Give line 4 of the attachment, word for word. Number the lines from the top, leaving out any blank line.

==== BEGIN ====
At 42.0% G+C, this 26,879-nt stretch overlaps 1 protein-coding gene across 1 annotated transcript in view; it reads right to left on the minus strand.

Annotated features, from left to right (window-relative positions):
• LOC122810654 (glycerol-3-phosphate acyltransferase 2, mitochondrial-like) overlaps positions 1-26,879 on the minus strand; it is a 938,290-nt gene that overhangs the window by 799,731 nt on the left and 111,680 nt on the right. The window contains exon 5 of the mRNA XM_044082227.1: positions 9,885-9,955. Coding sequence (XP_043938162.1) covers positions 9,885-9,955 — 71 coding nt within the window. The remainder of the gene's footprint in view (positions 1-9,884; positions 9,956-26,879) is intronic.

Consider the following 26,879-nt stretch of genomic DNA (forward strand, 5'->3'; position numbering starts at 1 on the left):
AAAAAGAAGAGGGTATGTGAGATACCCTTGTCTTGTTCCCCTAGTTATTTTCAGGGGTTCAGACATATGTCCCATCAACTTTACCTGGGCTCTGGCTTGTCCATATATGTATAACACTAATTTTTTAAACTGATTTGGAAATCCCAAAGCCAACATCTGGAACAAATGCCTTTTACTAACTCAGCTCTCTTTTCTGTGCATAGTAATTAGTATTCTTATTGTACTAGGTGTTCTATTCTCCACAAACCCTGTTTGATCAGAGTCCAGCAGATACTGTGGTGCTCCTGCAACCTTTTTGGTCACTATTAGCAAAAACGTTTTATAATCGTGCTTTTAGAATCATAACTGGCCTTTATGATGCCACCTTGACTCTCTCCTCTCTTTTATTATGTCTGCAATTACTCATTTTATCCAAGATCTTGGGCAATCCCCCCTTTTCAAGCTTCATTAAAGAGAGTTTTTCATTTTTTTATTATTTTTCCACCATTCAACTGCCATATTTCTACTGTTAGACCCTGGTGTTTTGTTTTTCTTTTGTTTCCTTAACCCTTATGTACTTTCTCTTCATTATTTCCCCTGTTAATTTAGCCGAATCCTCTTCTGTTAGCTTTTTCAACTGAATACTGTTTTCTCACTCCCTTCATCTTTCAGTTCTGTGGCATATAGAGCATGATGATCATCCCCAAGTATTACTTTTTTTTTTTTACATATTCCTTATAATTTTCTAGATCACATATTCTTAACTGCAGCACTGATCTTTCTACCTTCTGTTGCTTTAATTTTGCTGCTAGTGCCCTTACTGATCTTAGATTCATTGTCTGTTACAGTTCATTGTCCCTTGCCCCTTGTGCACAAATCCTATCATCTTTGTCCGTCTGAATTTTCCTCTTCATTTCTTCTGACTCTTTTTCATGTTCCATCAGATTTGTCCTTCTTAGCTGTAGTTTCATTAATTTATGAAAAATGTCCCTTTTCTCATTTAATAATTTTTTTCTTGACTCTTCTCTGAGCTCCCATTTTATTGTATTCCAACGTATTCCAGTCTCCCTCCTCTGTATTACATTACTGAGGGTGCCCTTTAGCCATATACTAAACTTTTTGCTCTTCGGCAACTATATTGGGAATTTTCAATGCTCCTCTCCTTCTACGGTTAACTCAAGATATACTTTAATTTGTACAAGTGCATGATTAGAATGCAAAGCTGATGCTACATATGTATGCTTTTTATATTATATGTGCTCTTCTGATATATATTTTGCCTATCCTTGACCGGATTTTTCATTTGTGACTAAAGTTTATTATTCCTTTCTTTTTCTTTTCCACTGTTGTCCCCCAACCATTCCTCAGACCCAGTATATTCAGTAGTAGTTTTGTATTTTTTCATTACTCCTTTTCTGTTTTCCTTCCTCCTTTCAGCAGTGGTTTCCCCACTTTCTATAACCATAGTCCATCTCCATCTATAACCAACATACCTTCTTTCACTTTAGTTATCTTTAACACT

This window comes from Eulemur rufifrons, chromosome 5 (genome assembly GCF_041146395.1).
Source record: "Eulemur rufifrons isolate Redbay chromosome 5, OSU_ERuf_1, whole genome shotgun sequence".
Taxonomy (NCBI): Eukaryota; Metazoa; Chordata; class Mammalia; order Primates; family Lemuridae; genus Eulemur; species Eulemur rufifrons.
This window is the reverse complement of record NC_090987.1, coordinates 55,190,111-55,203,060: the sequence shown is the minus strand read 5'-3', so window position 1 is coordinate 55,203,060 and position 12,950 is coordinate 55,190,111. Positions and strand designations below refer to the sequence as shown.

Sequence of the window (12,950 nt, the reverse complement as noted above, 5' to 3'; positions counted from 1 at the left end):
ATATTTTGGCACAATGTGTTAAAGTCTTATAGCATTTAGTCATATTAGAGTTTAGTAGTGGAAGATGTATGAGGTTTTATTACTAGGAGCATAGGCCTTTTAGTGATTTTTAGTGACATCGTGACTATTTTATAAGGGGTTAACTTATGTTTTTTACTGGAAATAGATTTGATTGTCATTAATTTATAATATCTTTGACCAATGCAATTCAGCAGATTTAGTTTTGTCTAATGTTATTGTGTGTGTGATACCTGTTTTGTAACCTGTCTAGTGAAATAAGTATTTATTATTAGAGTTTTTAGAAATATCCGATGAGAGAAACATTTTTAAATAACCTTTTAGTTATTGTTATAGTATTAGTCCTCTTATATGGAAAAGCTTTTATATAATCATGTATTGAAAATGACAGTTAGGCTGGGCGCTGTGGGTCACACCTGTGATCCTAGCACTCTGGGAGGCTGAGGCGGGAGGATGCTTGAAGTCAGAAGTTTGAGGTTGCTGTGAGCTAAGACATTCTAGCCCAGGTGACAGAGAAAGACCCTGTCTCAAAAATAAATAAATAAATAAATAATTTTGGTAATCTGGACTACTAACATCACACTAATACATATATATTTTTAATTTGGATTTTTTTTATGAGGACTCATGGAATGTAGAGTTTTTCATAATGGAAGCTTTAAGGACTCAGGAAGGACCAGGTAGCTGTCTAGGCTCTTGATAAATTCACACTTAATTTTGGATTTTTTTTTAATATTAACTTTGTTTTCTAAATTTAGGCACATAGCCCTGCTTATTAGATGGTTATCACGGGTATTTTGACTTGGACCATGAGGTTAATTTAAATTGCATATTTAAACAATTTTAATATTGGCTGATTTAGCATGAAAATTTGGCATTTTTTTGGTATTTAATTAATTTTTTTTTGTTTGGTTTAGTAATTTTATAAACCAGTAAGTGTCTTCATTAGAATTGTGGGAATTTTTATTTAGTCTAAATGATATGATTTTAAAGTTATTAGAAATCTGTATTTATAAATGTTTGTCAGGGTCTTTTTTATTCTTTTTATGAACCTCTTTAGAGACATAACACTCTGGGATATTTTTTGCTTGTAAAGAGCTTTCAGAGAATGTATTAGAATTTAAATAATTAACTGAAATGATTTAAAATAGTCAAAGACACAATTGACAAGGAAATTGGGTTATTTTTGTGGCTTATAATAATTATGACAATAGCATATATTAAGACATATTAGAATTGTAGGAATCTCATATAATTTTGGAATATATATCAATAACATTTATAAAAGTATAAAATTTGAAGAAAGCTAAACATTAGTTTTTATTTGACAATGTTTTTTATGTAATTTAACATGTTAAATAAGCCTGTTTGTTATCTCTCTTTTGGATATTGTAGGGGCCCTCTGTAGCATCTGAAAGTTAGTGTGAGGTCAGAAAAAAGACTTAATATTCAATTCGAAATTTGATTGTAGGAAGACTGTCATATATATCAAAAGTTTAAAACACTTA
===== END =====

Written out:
Consider the following 26,879-nt stretch of genomic DNA (forward strand, 5'->3'; position numbering starts at 1 on the left):